According to Sex and Married Detective, Columbo is an excellent tuba player! His other interests include bowling, pool and pinball.
Peter Falk famously only had one eye after losing one to cancer at the age of three. Many fans wonder whether Columbo also had just one eye. The answer appears to be yes, as Columbo states that ‘three eyes are better than one’ when helping a colleague conduct a search for evidence in 1997’s A Trace of Murder.
Columbo was from a big family, having 5 brothers and 1 sister. His sister was called Mary, but she had died before No Time to Die in 1992, when Columbo attended her son Andy’s wedding.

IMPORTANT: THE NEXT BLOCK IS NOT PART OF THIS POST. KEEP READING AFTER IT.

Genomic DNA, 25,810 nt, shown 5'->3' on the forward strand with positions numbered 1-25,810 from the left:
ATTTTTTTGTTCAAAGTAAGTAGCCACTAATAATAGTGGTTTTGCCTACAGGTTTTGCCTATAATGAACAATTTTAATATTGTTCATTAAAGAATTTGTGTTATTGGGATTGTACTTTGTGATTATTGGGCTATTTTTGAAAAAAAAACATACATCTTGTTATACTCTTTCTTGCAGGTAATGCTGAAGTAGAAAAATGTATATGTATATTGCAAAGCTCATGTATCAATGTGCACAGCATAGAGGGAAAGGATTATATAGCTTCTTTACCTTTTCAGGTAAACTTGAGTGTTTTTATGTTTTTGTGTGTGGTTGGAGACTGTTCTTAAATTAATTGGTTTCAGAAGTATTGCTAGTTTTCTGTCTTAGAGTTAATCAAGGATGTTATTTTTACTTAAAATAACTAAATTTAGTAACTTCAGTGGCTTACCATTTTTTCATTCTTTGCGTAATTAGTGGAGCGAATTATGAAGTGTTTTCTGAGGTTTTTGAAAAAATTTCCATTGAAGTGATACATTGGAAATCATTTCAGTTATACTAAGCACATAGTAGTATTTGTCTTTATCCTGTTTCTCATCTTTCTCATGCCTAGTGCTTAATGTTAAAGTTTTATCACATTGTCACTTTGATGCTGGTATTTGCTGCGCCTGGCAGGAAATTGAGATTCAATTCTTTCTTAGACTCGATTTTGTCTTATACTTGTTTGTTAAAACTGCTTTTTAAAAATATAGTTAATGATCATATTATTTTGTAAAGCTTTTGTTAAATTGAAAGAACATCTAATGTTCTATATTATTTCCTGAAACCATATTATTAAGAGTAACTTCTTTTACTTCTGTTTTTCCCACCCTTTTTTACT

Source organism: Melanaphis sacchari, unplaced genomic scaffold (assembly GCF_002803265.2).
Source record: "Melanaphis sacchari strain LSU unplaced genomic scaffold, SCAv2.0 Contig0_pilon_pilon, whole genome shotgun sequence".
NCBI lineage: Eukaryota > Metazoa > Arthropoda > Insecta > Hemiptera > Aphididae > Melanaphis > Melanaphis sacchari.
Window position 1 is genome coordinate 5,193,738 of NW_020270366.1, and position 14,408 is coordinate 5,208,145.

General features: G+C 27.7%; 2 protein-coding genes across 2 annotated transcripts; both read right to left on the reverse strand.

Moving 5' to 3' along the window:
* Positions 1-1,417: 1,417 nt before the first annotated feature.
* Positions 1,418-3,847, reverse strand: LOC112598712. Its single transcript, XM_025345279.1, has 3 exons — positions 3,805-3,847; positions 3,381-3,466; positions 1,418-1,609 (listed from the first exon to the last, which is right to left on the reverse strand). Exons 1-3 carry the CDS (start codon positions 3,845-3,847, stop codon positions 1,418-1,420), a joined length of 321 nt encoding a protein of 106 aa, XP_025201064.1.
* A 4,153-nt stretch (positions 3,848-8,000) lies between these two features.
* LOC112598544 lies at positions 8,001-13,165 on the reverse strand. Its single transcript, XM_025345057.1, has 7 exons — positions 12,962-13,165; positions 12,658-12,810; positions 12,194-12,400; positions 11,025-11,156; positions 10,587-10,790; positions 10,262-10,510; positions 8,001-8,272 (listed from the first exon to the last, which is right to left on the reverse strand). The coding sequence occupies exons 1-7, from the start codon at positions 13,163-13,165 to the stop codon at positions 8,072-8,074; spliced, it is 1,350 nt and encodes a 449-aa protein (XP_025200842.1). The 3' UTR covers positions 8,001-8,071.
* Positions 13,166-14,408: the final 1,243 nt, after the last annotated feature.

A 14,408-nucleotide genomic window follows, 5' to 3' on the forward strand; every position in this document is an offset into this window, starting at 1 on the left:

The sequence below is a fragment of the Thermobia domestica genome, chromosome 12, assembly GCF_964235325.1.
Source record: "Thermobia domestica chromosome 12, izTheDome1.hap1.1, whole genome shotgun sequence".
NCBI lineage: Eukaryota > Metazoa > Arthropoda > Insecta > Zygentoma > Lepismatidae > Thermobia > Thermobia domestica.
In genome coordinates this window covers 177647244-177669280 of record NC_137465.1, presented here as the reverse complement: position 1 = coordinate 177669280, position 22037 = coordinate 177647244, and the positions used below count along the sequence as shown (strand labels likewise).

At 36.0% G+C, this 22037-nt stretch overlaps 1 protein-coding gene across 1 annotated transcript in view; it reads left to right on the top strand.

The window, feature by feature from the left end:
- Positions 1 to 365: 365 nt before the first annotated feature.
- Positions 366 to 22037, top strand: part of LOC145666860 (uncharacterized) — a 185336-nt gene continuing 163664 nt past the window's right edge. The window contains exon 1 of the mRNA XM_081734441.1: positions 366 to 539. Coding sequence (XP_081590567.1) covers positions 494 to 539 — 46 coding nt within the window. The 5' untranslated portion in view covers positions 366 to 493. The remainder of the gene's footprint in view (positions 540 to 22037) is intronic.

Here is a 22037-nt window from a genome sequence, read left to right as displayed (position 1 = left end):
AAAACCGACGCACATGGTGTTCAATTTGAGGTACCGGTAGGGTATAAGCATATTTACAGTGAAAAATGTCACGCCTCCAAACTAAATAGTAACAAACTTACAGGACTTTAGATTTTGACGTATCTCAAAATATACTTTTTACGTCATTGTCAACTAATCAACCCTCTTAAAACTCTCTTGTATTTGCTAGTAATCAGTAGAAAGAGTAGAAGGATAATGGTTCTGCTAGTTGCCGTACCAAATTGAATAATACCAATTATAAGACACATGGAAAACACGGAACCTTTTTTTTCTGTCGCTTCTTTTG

Columbo was born and raised in an Italian neighbourhood in New York, which he says was right near China Town. “When I was a kid, I bet I had more eggrolls than I had cannelloni,” he claims in Murder Under Glass. Both his parents were Italian, although both had died prior to Try & Catch Me in 1978.
It’s unknown whether Columbo had any children. He references having kids in several episodes, including Any Old Port in a Storm, Most Crucial Game and Mind Over Mayhem. However, in Rest In Peace Mrs Columbo, he says that he never had children. As with many aspects of the show, you can never tell what’s true and what isn’t.
If you’ve got a fact about the show you think should be featured here please let me know! I’ll start a readers’ contributions section and happily credit the sources. Email firstname.lastname@example.org